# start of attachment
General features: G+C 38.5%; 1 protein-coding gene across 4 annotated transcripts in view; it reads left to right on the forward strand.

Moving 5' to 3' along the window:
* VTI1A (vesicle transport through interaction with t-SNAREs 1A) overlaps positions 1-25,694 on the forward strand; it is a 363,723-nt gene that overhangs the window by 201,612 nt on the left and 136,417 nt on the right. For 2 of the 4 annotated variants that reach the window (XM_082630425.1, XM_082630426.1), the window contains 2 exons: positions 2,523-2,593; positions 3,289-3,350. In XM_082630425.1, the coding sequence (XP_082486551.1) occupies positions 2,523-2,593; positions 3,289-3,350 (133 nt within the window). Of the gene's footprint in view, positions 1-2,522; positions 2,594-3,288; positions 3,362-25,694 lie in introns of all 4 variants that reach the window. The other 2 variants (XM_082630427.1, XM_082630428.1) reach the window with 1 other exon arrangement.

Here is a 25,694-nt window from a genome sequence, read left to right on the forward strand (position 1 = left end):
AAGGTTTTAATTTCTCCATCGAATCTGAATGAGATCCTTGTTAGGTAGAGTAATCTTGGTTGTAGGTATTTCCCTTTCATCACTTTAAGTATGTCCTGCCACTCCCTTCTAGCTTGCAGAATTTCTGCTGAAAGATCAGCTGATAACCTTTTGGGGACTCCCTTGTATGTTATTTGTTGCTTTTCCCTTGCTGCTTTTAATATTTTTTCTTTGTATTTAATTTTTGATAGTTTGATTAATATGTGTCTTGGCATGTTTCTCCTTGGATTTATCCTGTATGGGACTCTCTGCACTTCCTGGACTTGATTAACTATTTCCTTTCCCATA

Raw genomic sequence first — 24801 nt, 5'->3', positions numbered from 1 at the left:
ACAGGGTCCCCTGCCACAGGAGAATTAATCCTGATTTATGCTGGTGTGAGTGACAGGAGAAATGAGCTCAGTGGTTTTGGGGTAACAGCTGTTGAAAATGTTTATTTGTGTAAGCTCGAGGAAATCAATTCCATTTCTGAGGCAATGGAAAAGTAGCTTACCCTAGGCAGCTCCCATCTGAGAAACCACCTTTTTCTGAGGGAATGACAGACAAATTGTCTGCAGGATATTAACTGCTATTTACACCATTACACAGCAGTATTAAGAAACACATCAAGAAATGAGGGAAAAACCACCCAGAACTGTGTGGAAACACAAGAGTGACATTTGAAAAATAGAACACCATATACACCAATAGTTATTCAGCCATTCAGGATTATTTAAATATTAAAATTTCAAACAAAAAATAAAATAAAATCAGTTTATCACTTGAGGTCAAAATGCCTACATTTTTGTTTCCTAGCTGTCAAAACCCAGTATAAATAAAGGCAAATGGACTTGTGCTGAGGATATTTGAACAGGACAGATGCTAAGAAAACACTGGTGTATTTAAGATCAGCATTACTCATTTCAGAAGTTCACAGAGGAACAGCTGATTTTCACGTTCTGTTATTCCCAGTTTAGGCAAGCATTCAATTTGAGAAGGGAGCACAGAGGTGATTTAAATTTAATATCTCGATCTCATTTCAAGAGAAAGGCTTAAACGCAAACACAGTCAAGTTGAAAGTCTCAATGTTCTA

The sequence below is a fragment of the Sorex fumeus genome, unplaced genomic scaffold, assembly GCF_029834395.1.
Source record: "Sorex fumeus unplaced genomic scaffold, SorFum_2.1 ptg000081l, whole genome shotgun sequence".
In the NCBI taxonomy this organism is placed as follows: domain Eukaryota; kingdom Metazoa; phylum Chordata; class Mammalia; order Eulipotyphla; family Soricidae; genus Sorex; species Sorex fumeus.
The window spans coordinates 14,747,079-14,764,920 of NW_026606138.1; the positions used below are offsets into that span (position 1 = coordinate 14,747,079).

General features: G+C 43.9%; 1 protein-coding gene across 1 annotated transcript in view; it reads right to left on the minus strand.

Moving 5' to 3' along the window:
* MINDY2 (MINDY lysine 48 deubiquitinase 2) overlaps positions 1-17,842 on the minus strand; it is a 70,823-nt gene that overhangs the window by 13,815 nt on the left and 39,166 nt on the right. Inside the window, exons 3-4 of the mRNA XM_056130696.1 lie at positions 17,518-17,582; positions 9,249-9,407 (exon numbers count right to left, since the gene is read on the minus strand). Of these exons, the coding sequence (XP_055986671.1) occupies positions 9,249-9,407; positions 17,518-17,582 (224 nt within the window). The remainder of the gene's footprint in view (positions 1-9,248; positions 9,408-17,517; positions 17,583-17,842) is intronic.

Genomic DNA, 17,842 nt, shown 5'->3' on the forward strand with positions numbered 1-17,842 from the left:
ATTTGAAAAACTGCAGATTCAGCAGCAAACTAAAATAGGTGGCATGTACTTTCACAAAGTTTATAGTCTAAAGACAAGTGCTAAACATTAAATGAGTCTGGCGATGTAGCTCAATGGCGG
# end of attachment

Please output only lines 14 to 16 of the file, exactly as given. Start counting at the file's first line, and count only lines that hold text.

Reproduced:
* MINDY2 (MINDY lysine 48 deubiquitinase 2) overlaps positions 1-17,842 on the minus strand; it is a 70,823-nt gene that overhangs the window by 13,815 nt on the left and 39,166 nt on the right. Inside the window, exons 3-4 of the mRNA XM_056130696.1 lie at positions 17,518-17,582; positions 9,249-9,407 (exon numbers count right to left, since the gene is read on the minus strand). Of these exons, the coding sequence (XP_055986671.1) occupies positions 9,249-9,407; positions 17,518-17,582 (224 nt within the window). The remainder of the gene's footprint in view (positions 1-9,248; positions 9,408-17,517; positions 17,583-17,842) is intronic.

Genomic DNA, 17,842 nt, shown 5'->3' on the forward strand with positions numbered 1-17,842 from the left:
ATTTGAAAAACTGCAGATTCAGCAGCAAACTAAAATAGGTGGCATGTACTTTCACAAAGTTTATAGTCTAAAGACAAGTGCTAAACATTAAATGAGTCTGGCGATGTAGCTCAATGGCGG